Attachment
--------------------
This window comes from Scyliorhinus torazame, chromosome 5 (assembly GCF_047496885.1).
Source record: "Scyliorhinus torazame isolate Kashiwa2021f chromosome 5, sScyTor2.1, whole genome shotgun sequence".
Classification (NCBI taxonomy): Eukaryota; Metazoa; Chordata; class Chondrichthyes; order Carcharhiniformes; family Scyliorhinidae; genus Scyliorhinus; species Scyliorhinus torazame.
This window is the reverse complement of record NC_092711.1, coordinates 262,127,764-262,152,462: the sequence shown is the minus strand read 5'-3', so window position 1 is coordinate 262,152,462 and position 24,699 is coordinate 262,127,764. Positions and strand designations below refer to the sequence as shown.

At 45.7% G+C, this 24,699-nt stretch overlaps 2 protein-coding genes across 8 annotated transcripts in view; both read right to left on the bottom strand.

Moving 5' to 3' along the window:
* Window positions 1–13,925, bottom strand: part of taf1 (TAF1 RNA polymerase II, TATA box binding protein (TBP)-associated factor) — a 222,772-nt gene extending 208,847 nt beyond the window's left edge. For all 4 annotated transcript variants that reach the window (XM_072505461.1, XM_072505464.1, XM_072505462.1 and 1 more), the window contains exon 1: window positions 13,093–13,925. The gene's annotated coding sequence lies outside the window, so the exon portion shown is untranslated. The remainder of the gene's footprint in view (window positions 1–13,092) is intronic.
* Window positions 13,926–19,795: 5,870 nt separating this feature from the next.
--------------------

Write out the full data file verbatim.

This window comes from Scyliorhinus torazame, chromosome 5 (assembly GCF_047496885.1).
Source record: "Scyliorhinus torazame isolate Kashiwa2021f chromosome 5, sScyTor2.1, whole genome shotgun sequence".
Classification (NCBI taxonomy): Eukaryota; Metazoa; Chordata; class Chondrichthyes; order Carcharhiniformes; family Scyliorhinidae; genus Scyliorhinus; species Scyliorhinus torazame.
This window is the reverse complement of record NC_092711.1, coordinates 262,127,764-262,152,462: the sequence shown is the minus strand read 5'-3', so window position 1 is coordinate 262,152,462 and position 24,699 is coordinate 262,127,764. Positions and strand designations below refer to the sequence as shown.

At 45.7% G+C, this 24,699-nt stretch overlaps 2 protein-coding genes across 8 annotated transcripts in view; both read right to left on the bottom strand.

Moving 5' to 3' along the window:
* Window positions 1–13,925, bottom strand: part of taf1 (TAF1 RNA polymerase II, TATA box binding protein (TBP)-associated factor) — a 222,772-nt gene extending 208,847 nt beyond the window's left edge. For all 4 annotated transcript variants that reach the window (XM_072505461.1, XM_072505464.1, XM_072505462.1 and 1 more), the window contains exon 1: window positions 13,093–13,925. The gene's annotated coding sequence lies outside the window, so the exon portion shown is untranslated. The remainder of the gene's footprint in view (window positions 1–13,092) is intronic.
* Window positions 13,926–19,795: 5,870 nt separating this feature from the next.